All football or rugby supporters appear to have strong views on who should ‘manage’ and who should ‘captain’ their team. Evidence, over time, from these sporting worlds suggests that very few ‘great players’ go on to make ‘great managers’. Instead, most of the successful managers weren’t outstanding players.
The good player, or performer, needs the skills to read a game or a situation and make the right tactical and technical choices. The good manager needs the skills to engage and motivate the team – and lead it to success. To be a good – let alone great – manager means being able to build a team and earn their respect by knowing the tactics and technicalities even if you don’t have to use them in practical situations.
The same is true, not just in team sport and business but also in the arts – notably singing in the classical/romantic bel canto style.
Some of the greatest singing teachers have not been great performers. One such was the Italian teacher, Luigi Ricci, who taught – among others – the world famous bass-baritone, Tito Gobbi, and the Welsh tenor, Edgar Evans, who sang for some 30 years as a principal tenor at the Royal Opera, Covent Garden.
Over the years, Edgar passed on the technique that he had learnt. As one of his pupils, I have now encapsulated that technique into an e-book, which is available from The Endless Bookcase (http://bit.ly/tFnis7) and the Amazon (http://www.amazon.co.uk/Sofa-Professional-Opera-Singer-ebook/dp/B006N9LCSG/ref=pd_rhf_gw_p_t_2) websites.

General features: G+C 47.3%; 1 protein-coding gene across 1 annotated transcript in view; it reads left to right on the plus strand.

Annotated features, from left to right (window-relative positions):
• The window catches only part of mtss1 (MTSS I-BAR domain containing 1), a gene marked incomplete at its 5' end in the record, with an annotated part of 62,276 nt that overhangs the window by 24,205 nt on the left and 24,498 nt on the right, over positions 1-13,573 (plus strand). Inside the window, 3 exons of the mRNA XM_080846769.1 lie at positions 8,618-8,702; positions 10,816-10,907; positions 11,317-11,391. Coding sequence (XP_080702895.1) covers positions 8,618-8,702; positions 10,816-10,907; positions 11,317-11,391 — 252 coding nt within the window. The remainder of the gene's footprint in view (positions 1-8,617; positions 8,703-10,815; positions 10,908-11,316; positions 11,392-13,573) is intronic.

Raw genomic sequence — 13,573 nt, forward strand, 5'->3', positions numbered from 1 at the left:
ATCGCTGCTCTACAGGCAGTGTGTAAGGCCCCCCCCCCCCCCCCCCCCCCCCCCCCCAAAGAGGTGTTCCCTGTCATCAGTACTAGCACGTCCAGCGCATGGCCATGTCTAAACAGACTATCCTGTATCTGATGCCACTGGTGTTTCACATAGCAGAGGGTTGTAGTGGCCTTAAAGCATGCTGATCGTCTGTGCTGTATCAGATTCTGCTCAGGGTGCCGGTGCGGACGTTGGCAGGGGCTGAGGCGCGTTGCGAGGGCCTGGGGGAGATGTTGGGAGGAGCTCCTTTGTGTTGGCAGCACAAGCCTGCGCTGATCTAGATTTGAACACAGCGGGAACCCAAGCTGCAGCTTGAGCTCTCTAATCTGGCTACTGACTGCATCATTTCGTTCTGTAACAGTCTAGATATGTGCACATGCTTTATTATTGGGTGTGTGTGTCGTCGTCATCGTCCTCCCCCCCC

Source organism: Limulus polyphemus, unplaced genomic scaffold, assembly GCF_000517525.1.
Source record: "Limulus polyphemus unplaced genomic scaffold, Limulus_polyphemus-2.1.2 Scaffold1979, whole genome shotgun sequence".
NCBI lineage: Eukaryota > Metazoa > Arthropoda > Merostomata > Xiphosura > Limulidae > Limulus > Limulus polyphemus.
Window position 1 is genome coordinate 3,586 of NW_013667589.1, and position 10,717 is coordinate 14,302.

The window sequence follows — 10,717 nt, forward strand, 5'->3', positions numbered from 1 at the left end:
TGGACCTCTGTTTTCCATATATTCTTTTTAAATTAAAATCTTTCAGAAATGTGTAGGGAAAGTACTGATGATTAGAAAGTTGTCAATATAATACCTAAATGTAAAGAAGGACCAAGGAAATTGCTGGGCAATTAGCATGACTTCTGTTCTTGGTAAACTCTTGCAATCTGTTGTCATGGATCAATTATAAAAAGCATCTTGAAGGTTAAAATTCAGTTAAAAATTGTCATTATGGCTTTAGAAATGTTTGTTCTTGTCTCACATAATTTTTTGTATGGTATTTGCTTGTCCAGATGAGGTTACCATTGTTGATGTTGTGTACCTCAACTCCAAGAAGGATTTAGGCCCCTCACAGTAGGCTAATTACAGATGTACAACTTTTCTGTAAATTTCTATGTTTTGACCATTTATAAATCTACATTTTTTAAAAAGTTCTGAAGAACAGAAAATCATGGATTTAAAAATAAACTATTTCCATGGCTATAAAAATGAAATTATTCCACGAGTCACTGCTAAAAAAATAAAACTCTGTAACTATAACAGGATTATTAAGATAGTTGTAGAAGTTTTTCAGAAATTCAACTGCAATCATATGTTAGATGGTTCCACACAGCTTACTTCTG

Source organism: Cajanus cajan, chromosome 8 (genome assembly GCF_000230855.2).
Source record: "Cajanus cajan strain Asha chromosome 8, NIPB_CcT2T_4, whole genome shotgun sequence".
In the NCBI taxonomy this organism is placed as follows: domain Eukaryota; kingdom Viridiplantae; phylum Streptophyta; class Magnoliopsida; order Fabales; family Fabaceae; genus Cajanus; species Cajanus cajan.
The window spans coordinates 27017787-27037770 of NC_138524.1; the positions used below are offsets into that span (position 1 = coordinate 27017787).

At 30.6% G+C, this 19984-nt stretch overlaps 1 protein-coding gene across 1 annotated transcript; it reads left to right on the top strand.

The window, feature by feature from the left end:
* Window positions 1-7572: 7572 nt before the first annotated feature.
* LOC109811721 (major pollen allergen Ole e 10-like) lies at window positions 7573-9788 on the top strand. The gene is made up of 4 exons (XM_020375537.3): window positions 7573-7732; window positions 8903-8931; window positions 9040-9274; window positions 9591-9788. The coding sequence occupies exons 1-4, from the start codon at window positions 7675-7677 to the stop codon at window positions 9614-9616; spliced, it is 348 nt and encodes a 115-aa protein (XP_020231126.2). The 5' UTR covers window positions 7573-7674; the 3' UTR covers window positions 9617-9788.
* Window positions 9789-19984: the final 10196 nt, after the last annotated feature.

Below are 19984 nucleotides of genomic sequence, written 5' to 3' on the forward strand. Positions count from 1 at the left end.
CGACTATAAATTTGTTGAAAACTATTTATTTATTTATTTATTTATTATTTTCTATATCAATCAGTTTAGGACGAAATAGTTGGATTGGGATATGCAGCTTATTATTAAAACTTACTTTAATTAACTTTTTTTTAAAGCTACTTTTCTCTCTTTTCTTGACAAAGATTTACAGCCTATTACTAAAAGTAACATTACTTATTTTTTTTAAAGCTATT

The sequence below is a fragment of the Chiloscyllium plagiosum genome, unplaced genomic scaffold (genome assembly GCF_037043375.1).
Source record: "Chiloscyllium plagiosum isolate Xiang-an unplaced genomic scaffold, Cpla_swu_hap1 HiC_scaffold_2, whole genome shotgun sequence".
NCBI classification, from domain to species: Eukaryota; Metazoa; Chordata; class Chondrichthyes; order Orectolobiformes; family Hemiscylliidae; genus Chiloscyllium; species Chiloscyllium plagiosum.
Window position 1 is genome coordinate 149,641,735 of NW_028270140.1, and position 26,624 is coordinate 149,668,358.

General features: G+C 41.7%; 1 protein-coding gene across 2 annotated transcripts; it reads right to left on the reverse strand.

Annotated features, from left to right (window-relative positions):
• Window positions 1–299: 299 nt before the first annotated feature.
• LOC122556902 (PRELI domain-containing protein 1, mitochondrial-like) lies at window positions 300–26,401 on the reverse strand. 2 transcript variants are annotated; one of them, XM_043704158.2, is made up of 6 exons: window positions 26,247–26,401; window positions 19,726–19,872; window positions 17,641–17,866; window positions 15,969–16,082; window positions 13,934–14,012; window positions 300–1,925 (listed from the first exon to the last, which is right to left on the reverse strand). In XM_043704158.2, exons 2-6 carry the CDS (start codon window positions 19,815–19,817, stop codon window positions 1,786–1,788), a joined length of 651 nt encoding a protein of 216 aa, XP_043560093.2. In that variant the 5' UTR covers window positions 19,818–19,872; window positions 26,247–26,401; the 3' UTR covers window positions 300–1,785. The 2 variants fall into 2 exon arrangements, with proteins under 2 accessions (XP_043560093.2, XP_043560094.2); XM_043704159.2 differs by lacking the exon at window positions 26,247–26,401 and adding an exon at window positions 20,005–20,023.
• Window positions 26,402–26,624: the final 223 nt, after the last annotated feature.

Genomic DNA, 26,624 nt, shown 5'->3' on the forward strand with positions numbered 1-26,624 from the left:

The book has already attracted some highly positive reviews – from people who should know what they’re talking about – and, at £3.68, it won’t break the bank for any aspiring singer. However, if you think it might, then write to me – at email@example.com – and I’ll send you a code which will allow you 20 per cent off the purchase price of the book via The Endless Bookcase. The code is valid until midnight on 31st December 2011.
Comments (by others):
‘This book is both practical and wonderfully inspirational.’ Professor Frank Banks, of The Open University.
‘This book will surely be a source of encouragement and a useful guide for the aspiring singer.’ John Falk, retired but, formerly, Assistant Director of Studies and Head of Student Services at Trinity College of Music in London.
‘Read this book and you are likely to catch the singing fever! I heartily recommend it.’ Margaret Johnson, vocal coach and musical director of the Putteridge Bury Gilbert & Sullivan Society including being musical director for the Society’s production at the 2011 International Gilbert & Sullivan Festival, in Buxton, Derbyshire.
‘Bob Little delivers a comprehensive yet accessible work for the interested observer as well as the aspirant performer.’ Stuart Nurse, professional actor.